Projects

Stybarrow Oil Field, Australia

Discovered in February 2003, the Stybarrow oil field is located in licence block number WA-32-L in the Exmouth sub-basin

Discovered in February 2003, the Stybarrow oil field is located in licence block number WA-32-L in the Exmouth sub-basin, approximately 65km from Exmouth, off the north-west Australian coast.

Stybarrow and the adjacent small oil rim of the Eskdale field, have recoverable reserves estimated to be in the range of 60 to 90 million barrels of oil. First production, which came from Eskdale, was announced in November 2007. The estimated economic field life was due to be ten years, but BHP Billiton is to carry out 4D seismic studies to ensure its continued viability.

BHP Billiton operates the field with a 50% interest; the other 50% held by Woodside Energy Limited. Water depth is approximately 825m, making it Australia’s deepest oil field development. Stybarrow’s project costs were approximately A$760m, which included the cost of field development.

Stybarrow drilling

The Stybarrow field was discovered in February 2003, when the Stybarrow-1 well, drilled in the Macedon member sandstone reservoir, encountered a gross oil column of 23m with 18.6m of net pay. This was followed by further wells on Eskdale-1 (March 2003), Skiddaw-1 and Skiddaw-2 (May 2003) and Stybarrow-2 (June 2003).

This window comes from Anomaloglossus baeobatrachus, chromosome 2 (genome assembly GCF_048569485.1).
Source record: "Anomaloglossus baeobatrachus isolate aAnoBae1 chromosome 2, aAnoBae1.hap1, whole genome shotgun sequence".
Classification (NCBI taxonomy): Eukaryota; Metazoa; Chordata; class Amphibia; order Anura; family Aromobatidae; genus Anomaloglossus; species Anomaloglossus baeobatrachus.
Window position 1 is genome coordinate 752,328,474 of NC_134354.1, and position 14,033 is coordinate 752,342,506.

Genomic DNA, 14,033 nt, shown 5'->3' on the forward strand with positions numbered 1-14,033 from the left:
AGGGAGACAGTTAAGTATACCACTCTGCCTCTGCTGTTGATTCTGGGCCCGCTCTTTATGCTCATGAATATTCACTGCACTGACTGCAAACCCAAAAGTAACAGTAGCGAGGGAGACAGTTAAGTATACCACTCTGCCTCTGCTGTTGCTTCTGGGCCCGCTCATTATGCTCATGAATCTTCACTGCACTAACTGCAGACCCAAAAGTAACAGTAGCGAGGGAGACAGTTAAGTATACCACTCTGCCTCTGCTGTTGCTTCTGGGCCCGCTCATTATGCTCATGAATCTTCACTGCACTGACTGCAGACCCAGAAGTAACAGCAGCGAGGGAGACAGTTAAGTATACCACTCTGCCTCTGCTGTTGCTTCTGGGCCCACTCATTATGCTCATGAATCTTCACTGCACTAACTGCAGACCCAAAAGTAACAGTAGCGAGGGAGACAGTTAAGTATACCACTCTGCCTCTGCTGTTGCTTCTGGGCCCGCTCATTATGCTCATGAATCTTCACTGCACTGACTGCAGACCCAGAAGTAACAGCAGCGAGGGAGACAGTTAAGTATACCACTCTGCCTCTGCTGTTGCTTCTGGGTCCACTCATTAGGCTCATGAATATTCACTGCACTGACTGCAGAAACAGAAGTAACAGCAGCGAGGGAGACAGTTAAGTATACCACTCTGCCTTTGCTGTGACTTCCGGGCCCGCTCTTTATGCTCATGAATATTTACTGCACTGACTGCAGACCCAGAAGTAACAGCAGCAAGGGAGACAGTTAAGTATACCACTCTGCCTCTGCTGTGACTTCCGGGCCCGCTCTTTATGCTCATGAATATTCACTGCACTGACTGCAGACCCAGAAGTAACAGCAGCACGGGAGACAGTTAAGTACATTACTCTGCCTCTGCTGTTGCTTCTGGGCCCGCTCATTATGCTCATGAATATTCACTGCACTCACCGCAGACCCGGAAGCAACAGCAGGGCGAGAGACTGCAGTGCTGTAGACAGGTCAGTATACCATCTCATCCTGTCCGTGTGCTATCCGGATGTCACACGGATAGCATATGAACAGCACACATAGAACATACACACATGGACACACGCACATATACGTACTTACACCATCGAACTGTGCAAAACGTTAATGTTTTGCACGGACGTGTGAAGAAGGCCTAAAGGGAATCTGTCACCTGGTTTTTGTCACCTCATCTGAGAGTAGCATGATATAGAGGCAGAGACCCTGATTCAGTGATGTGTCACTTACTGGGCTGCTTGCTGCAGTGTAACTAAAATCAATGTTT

BHP Billiton then carried out an appraisal programme, notably Stybarrow-3, 2km north-east of Stybarrow-1 where it encountered a gross oil column of 6.5m, and the sidetrack well Stybarrow-4 which intersected a 16m gross oil column. It also carried out two further exploration wells in a water depth of 830m; Eskdale-2 which encountered a gross oil column of 13m and a gross gas column of 24m and Knott-1.

Nine wells were drilled by the semi submersible rig Atwood Eagle – seven subsea wells for the production of hydrocarbons, one well for the production of hydrocarbons from the Eskdale field and a further well for the injection of excess gas in the Eskdale field. The drilling programme took around nine months

FPSO Stybarrow Venture MV16

The subsea production wells are tied back into a floating, production, storage and offloading (FPSO) vessel. Called the FPSO Stybarrow Venture MV16, the disconnectable, double-hulled unit is owned and operated by MODEC.

The hull was built in Korea and then sailed to the Jurong shipyard in Singapore, where the topsides were integrated in a six-month programme.

The FPSO has a storage capacity of 900,000 barrels, a total liquid process capacity of 100,000bpd, a crude production capacity of 80,000bpd, and gas production capacity of 45 million standard cubic feet per day. It has an internal disconnectable turret which was provided by SOFEC. This enables the FPSO to evacuate if a cyclone were to develop in the area.

Just such an eventuality occurred in February 2008, when tropical cyclone Nicholas hit the area.

As a marketable crude oil, Stybarrow will be sought after because of its blending characteristics, its low sulphur, low contaminants and moderate acid, making it a crude oil of choice for North Asian customers.

Stybarrow installation programme

The seabed at the well centres has been found to comprise very soft sand / silt and carbonate clays of 10m to 20m thickness. The subsea anchors and mooring system for the FPSO were laid using the Normand Mariner between December 2006 and January 2007 and the flowlines were then laid ready for the arrival of the production vessel.